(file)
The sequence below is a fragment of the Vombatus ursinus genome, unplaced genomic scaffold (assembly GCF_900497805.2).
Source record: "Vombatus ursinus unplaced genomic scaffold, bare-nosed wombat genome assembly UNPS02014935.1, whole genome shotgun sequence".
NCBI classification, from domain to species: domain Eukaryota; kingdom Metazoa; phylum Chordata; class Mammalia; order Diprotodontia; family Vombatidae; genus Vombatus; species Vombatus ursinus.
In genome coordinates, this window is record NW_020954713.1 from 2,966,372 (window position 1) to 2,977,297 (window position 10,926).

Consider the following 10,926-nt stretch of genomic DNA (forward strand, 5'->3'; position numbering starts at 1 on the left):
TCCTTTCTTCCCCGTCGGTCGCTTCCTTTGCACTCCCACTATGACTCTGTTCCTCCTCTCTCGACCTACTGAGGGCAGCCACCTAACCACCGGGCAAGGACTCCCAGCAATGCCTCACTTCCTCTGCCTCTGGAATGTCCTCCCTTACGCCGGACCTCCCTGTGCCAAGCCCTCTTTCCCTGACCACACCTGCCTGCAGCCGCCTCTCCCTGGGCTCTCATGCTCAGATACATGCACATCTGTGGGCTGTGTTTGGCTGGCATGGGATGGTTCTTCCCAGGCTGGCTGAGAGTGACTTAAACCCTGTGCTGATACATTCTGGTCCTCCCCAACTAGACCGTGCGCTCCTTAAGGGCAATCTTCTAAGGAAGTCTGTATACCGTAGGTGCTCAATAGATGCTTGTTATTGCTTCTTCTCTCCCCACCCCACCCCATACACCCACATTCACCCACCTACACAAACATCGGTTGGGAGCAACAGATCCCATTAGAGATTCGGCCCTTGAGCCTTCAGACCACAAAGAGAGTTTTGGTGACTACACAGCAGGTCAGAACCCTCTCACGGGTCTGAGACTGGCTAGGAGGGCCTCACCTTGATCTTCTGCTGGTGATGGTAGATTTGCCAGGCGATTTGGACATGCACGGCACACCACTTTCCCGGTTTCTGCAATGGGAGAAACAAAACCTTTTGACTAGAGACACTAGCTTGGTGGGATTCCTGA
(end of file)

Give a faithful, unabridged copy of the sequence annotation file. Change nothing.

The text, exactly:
The sequence below is a fragment of the Vombatus ursinus genome, unplaced genomic scaffold (assembly GCF_900497805.2).
Source record: "Vombatus ursinus unplaced genomic scaffold, bare-nosed wombat genome assembly UNPS02014935.1, whole genome shotgun sequence".
NCBI classification, from domain to species: domain Eukaryota; kingdom Metazoa; phylum Chordata; class Mammalia; order Diprotodontia; family Vombatidae; genus Vombatus; species Vombatus ursinus.
In genome coordinates, this window is record NW_020954713.1 from 2,966,372 (window position 1) to 2,977,297 (window position 10,926).

Consider the following 10,926-nt stretch of genomic DNA (forward strand, 5'->3'; position numbering starts at 1 on the left):
TCCTTTCTTCCCCGTCGGTCGCTTCCTTTGCACTCCCACTATGACTCTGTTCCTCCTCTCTCGACCTACTGAGGGCAGCCACCTAACCACCGGGCAAGGACTCCCAGCAATGCCTCACTTCCTCTGCCTCTGGAATGTCCTCCCTTACGCCGGACCTCCCTGTGCCAAGCCCTCTTTCCCTGACCACACCTGCCTGCAGCCGCCTCTCCCTGGGCTCTCATGCTCAGATACATGCACATCTGTGGGCTGTGTTTGGCTGGCATGGGATGGTTCTTCCCAGGCTGGCTGAGAGTGACTTAAACCCTGTGCTGATACATTCTGGTCCTCCCCAACTAGACCGTGCGCTCCTTAAGGGCAATCTTCTAAGGAAGTCTGTATACCGTAGGTGCTCAATAGATGCTTGTTATTGCTTCTTCTCTCCCCACCCCACCCCATACACCCACATTCACCCACCTACACAAACATCGGTTGGGAGCAACAGATCCCATTAGAGATTCGGCCCTTGAGCCTTCAGACCACAAAGAGAGTTTTGGTGACTACACAGCAGGTCAGAACCCTCTCACGGGTCTGAGACTGGCTAGGAGGGCCTCACCTTGATCTTCTGCTGGTGATGGTAGATTTGCCAGGCGATTTGGACATGCACGGCACACCACTTTCCCGGTTTCTGCAATGGGAGAAACAAAACCTTTTGACTAGAGACACTAGCTTGGTGGGATTCCTGA